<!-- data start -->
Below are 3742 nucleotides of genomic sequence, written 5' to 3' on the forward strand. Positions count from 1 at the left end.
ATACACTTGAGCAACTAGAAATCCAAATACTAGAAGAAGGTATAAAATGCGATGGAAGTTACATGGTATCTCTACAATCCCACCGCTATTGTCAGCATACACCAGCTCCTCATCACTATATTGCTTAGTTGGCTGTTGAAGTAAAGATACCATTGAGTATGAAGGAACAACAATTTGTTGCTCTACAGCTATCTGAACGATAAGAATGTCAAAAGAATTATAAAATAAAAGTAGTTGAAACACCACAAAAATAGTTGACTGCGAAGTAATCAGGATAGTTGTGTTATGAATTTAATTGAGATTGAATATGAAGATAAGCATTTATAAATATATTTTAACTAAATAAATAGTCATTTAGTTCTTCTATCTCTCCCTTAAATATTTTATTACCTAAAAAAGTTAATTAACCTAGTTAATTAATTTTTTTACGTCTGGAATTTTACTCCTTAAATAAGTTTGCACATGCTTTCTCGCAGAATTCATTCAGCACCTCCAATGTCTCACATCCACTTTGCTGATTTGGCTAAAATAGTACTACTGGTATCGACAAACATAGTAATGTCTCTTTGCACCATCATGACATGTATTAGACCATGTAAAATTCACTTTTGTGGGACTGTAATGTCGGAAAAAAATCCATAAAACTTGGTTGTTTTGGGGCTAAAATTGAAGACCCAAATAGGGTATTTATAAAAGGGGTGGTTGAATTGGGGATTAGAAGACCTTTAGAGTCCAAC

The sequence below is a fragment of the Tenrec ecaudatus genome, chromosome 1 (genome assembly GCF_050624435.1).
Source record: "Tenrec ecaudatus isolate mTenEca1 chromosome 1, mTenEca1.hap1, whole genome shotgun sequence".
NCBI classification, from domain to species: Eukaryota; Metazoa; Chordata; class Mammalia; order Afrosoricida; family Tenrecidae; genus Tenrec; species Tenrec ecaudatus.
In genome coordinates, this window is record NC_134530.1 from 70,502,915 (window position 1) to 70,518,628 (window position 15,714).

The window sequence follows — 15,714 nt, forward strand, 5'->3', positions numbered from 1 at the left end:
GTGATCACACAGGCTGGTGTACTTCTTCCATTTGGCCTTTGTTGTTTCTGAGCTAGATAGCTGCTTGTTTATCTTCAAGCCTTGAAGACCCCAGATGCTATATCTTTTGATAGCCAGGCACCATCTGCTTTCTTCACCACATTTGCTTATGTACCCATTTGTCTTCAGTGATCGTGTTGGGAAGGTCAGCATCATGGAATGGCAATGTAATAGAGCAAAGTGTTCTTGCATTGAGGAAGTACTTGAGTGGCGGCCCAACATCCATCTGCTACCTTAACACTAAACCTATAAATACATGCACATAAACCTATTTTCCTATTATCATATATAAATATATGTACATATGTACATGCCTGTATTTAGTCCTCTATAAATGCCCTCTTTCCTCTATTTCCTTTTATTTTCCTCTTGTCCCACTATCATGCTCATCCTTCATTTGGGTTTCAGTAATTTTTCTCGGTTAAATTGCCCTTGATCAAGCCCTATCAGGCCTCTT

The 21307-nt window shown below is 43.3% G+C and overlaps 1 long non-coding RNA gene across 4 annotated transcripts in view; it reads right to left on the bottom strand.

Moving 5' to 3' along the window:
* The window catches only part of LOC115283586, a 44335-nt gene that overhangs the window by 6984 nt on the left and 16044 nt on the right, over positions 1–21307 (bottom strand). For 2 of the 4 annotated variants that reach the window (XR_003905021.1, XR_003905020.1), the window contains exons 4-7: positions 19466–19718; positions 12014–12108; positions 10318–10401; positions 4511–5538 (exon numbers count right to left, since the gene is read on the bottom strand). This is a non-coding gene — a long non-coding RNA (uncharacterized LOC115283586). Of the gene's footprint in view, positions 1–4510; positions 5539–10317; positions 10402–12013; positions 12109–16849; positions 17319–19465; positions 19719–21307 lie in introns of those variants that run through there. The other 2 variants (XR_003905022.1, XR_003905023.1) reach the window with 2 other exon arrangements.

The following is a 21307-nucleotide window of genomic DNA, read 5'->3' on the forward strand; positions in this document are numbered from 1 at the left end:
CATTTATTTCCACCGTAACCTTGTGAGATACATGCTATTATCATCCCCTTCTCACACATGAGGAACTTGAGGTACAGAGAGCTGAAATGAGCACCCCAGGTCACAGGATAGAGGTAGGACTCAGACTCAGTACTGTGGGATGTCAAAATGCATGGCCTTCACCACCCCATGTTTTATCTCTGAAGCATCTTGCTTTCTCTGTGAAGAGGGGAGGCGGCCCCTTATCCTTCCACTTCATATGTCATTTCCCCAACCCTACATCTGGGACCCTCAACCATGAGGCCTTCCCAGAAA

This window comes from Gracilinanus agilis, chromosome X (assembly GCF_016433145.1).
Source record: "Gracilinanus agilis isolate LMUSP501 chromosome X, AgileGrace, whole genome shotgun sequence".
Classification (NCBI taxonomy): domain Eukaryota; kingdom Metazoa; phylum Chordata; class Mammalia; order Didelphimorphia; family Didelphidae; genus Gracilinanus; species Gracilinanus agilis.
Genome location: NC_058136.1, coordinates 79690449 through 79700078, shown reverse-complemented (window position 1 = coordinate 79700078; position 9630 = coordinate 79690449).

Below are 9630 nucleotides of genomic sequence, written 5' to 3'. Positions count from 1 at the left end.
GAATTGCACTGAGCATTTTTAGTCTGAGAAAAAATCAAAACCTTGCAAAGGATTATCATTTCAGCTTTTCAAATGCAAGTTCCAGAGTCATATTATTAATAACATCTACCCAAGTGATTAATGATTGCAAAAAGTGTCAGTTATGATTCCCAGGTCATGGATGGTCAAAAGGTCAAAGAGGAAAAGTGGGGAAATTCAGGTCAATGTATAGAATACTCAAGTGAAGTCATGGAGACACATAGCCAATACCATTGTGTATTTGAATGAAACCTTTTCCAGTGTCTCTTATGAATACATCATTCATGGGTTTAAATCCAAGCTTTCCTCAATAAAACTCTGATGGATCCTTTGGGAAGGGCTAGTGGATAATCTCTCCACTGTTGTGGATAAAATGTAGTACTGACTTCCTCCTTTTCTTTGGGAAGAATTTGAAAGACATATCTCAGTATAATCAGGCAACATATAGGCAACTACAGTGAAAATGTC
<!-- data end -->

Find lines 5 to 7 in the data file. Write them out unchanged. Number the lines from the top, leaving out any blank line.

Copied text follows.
NCBI classification, from domain to species: Eukaryota; Metazoa; Chordata; class Mammalia; order Afrosoricida; family Tenrecidae; genus Tenrec; species Tenrec ecaudatus.
In genome coordinates, this window is record NC_134530.1 from 70,502,915 (window position 1) to 70,518,628 (window position 15,714).

The window sequence follows — 15,714 nt, forward strand, 5'->3', positions numbered from 1 at the left end: